Skip to main content

Eyelash palm viper

Bothriechis schlegelii

Description: Eyelash palm vipers are also known as Eyelash palm pit vipers and Eyelash palm vipers. They are named for the small, bristly, keeled scales that protrude just above their eyes like eyelashes. It is believed that these ‘eyelashes’ aid in camouflage. There is a wide range of color within this species. Their dorsal coloration is usually bright green or yellow, however, they can also be bright yellow, brown, dark gray, green, silver and even pink. Their markings are variable: they can have black or brown speckling, green, orange, pink or red markings on their base color. Some may not have any patterns. They have a wide triangular head, a short to moderate prehensile tail, long sharp fangs, a venomous bite (potentially harmful but normally not lethal) and rough, keeled scales.

Size: This species is a small- to medium-sized pit viper. Adult body length ranges from 22 – 36 inches (56 to 91 cm), with females typically longer and more variable in size than males.

Behavior: Eyelash palm vipers are primarily nocturnal predators, fairly aggressive, generally solitary and spend little time on the forest floor. These slow-moving predators rely on camouflage to ambush their prey, therefore they choose their habitat in accordance with their coloring, for example: red ones inhabit red colored bromeliads and yellow ones inhabit areas where there are a lot of bananas.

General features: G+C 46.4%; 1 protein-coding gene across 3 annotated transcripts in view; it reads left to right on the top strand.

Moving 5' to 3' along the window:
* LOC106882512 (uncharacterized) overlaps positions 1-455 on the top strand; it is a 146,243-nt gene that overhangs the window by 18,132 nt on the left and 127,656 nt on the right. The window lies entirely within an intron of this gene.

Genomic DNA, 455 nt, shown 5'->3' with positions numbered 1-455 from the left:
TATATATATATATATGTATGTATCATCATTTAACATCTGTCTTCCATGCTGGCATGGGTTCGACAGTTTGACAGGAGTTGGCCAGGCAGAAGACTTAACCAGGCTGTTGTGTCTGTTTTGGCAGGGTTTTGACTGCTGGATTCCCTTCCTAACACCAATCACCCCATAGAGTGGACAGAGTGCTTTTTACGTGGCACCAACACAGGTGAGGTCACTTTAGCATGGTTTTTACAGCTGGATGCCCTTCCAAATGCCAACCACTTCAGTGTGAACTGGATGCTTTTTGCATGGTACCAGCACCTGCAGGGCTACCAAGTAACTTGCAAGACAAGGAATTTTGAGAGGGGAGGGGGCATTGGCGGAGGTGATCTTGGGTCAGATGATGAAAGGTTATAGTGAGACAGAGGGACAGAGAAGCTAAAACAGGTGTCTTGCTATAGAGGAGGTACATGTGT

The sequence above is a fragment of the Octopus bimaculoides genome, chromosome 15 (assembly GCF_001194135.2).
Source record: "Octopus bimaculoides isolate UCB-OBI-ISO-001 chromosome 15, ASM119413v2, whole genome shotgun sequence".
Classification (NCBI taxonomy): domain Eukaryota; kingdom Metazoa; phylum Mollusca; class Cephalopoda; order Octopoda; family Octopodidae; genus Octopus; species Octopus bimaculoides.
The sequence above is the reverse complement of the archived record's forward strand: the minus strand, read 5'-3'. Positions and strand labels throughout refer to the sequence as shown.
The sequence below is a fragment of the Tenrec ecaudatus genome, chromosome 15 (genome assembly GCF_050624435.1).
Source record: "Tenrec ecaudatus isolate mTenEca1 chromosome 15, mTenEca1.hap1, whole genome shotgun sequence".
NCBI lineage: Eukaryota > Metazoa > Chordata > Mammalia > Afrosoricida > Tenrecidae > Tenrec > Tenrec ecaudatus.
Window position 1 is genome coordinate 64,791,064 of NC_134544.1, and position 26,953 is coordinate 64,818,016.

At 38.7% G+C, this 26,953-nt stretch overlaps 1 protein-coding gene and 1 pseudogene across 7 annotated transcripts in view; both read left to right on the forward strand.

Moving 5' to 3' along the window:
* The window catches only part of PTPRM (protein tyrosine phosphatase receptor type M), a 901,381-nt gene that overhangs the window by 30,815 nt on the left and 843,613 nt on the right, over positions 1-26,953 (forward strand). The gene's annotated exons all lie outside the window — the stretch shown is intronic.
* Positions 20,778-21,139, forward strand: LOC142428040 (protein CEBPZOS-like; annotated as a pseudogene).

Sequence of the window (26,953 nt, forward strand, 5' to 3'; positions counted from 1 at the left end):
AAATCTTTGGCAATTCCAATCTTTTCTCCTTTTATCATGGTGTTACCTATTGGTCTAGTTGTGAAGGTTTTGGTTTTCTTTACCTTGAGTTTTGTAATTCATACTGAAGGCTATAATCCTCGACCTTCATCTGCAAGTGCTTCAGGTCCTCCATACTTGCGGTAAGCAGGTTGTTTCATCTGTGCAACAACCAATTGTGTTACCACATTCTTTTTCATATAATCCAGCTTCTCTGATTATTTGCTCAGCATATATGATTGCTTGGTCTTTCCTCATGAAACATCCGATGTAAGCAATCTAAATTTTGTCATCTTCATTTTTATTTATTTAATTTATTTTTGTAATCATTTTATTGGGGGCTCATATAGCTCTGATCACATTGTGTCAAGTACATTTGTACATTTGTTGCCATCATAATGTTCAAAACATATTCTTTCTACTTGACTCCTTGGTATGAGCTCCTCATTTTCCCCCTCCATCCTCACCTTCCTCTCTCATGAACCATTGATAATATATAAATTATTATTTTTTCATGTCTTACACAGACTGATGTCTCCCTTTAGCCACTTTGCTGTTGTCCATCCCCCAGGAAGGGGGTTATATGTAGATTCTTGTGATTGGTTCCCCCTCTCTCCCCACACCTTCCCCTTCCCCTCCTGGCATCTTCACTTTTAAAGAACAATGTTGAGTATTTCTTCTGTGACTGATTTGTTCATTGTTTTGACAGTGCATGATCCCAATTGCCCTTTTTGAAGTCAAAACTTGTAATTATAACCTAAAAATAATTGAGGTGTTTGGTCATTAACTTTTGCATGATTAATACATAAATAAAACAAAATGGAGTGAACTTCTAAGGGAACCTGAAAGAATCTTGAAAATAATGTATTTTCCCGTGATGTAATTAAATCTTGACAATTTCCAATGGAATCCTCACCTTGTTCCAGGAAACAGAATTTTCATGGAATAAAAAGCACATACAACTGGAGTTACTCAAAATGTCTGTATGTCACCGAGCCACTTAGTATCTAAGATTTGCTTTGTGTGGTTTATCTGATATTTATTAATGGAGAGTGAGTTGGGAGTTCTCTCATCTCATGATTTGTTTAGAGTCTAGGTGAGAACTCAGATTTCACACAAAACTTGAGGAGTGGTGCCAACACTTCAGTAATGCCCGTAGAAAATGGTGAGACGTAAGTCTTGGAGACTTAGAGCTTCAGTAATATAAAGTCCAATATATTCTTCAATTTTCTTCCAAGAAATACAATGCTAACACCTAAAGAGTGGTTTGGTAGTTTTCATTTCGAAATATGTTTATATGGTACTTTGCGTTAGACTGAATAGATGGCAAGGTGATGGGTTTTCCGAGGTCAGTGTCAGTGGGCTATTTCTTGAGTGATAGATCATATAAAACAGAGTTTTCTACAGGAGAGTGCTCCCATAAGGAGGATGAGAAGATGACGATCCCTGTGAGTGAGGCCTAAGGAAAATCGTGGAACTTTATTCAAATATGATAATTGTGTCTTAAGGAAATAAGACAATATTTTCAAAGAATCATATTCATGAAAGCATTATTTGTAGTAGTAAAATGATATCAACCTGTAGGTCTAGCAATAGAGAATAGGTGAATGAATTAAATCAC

Diet: Eyelash palm pitvipers feed on a wide variety of small vertebrate animals, such as birds, frogs,
lizards, rodents and small mammals. These sit-and-wait predators attack their prey quickly, inject it with hemotoxic venom, wait for the prey to die and then swallow it whole.

Senses: Like all snakes, they have primitive ear structures that do not hear ‘sound’ but rather sense nearby vibrations. To sense their environment, they rely on heat imaging by using heat-sensitive pits that are set between the eyes and nostrils. They also sense chemical changes in the air by flicking their long tongue. They have well-developed binocular vision, the ability to see an object with both eyes at the same time, therefore giving them great depth perception.

Communication: In addition to the visual cues used for mating, they also use chemical substances called pheromones to communicate.

Reproduction: They reproduce throughout the year and mating usually occurs at night. Males participate in a courtship ritual, a “dance of the adders”, to attract females. Two males face each other in a cobra-like stance in an attempt to intimidate one another. Victory goes to the snake that is not pushed away or falls to the ground. They are ovoviviparous, meaning females produce eggs that are hatched within her body. They usually have 2-20 live young per brood. When born, the young snakes are fully developed and capable of injecting venom.